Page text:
Oil markets eye Ukraine talks. USOIL slid from $107.50 to $100.75 into the NY open, with the move to near 2-week lows coming on reports that Russia-Ukraine peace talks in Turkey ended with a “constructive tone” according to Interfax. Whippy price action has continued, with the contract popping back to $103.80, since dropping under $100. Hopes of some progress supported market sentiment today, with Brent also moving down from session highs to currently $105.30, highlighting ongoing nervousness. Both assets have reverted more than 70% of the gains of the last 2 weeks, indicating that next support levels could be seen at the 85.6% Fib level confluence of 50-day SMA, and March lows at $92.20 for USOIL and $97.00 for UKOIL.
Peace talks ended with a “constructive tone,” according to various news headlines (albeit all Russian press so far). IFX reports an agreement for Russia to cut military activity near Kyiv. A Putin-Zelenskiy meeting is also possible according to TASS and Ukrainian sources. Talks are now in a practical phase, according to IFX. This news is seeing equities extend gains and bonds lose ground.
Saudi Arabia and the United Arab Emirates meanwhile said the US must trust the OPEC+ strategy, in response to intensifying calls on the group to up production. OPEC+ meets on Thursday to decide on output levels for May and so far members have signalled that there is no need to change the current strategy of increasing output by a limited amount each month.
In the meantime, OPEC+ is still struggling to raise output. A temporary pause in hostilities by rebels in Yemen against Saudi Arabia also helped to bring prices down. But even if there was more talk of the release of strategic reserves, the fact is that Europe in the short term will struggle to live without Russian oil.
That is even more true for gas of course. Russia last week announced that it will only accept payment for Russian natural gas exports in rubles. German economy minister Habeck said today that “all G-7 ministers agreed completely that this (would be) a one sided and clear breach of the existing contracts”. Putin’s move appeared designed to try and support the ruble, but some have also feared that it is a pre-cursor to a cut off in supplies, which so far have continued to flow. Asked by reporters whether Russia could cut natural gas supplies to European customers if they refuse to pay in rubles, a Kremlin spokesman said “we clearly aren’t going to supply gas for free”, adding that “in our situation, it is hardly possible and feasible to engage in charity for Europe”. Germany, one of the countries most reliant on Russian gas deliveries, has previously said that it is prepared for all scenarios, although clearly there will likely be a hard squeeze next winter, even with the prospect of additional deliveries from the US and others.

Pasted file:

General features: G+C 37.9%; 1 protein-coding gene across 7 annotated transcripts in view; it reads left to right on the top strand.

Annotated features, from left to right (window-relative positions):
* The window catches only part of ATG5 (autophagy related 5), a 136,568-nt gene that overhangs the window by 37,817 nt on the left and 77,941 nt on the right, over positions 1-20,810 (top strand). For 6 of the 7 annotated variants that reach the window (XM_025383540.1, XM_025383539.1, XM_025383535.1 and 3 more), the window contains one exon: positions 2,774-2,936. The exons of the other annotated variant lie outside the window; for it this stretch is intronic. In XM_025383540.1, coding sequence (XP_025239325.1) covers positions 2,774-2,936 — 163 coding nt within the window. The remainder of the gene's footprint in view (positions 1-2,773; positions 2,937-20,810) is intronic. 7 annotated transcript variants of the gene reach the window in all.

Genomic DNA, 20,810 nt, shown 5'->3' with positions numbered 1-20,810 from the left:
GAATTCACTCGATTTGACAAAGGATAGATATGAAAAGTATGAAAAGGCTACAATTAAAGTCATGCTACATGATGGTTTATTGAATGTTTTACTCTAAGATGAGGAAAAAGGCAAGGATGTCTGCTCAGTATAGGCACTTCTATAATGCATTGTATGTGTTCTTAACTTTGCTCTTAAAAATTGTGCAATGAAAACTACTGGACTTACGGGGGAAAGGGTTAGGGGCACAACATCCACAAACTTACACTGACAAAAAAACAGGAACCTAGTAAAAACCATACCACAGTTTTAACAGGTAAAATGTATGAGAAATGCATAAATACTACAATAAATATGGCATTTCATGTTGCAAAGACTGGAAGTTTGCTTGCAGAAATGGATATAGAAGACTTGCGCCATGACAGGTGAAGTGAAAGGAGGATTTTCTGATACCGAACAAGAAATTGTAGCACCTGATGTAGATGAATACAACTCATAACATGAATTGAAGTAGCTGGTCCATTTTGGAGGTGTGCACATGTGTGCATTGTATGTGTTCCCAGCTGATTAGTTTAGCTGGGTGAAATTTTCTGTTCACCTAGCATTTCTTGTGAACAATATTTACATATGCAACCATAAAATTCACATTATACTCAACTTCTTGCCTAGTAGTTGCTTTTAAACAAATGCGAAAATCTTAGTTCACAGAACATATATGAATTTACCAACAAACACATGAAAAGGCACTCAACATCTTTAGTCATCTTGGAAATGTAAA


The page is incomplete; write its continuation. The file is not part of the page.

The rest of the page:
Meanwhile the impact of the rise in energy costs is already evident in confidence numbers as the manufacturing sector is hit hard. UK data meanwhile highlights the negative impact of escalating energy bills on consumer confidence and consumption trends and the longer term effect will not just be a spike in prices, but also reduced demand, especially if central banks accelerate policy normalization policies.